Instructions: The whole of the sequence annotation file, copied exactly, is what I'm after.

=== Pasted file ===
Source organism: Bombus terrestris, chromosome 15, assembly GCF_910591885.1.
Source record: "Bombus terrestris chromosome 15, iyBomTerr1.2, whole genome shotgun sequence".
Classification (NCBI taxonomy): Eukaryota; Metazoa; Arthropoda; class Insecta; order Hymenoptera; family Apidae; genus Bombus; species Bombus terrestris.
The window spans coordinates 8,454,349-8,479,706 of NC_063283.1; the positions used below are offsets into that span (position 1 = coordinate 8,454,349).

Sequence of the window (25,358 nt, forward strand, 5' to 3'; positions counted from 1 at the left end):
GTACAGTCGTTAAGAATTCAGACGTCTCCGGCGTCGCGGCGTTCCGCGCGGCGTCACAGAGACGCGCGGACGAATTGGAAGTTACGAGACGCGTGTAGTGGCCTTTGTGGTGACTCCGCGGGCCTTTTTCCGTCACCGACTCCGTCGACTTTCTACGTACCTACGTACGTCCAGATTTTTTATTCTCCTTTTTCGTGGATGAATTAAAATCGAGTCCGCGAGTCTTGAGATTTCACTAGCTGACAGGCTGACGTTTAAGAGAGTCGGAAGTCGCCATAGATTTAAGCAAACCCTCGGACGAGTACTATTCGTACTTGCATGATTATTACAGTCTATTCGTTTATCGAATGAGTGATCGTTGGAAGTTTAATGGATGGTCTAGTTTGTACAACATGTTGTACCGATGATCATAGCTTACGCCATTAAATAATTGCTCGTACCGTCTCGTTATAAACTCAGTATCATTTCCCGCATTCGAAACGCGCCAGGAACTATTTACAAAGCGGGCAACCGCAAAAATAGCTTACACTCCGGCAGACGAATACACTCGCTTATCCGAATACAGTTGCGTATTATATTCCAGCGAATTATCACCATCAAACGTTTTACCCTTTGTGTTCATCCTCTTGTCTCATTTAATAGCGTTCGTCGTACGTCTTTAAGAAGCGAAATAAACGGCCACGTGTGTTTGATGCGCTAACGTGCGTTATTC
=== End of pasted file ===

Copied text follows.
Source organism: Bombus terrestris, chromosome 15, assembly GCF_910591885.1.
Source record: "Bombus terrestris chromosome 15, iyBomTerr1.2, whole genome shotgun sequence".
Classification (NCBI taxonomy): Eukaryota; Metazoa; Arthropoda; class Insecta; order Hymenoptera; family Apidae; genus Bombus; species Bombus terrestris.
The window spans coordinates 8,454,349-8,479,706 of NC_063283.1; the positions used below are offsets into that span (position 1 = coordinate 8,454,349).

Sequence of the window (25,358 nt, forward strand, 5' to 3'; positions counted from 1 at the left end):
GTACAGTCGTTAAGAATTCAGACGTCTCCGGCGTCGCGGCGTTCCGCGCGGCGTCACAGAGACGCGCGGACGAATTGGAAGTTACGAGACGCGTGTAGTGGCCTTTGTGGTGACTCCGCGGGCCTTTTTCCGTCACCGACTCCGTCGACTTTCTACGTACCTACGTACGTCCAGATTTTTTATTCTCCTTTTTCGTGGATGAATTAAAATCGAGTCCGCGAGTCTTGAGATTTCACTAGCTGACAGGCTGACGTTTAAGAGAGTCGGAAGTCGCCATAGATTTAAGCAAACCCTCGGACGAGTACTATTCGTACTTGCATGATTATTACAGTCTATTCGTTTATCGAATGAGTGATCGTTGGAAGTTTAATGGATGGTCTAGTTTGTACAACATGTTGTACCGATGATCATAGCTTACGCCATTAAATAATTGCTCGTACCGTCTCGTTATAAACTCAGTATCATTTCCCGCATTCGAAACGCGCCAGGAACTATTTACAAAGCGGGCAACCGCAAAAATAGCTTACACTCCGGCAGACGAATACACTCGCTTATCCGAATACAGTTGCGTATTATATTCCAGCGAATTATCACCATCAAACGTTTTACCCTTTGTGTTCATCCTCTTGTCTCATTTAATAGCGTTCGTCGTACGTCTTTAAGAAGCGAAATAAACGGCCACGTGTGTTTGATGCGCTAACGTGCGTTATTC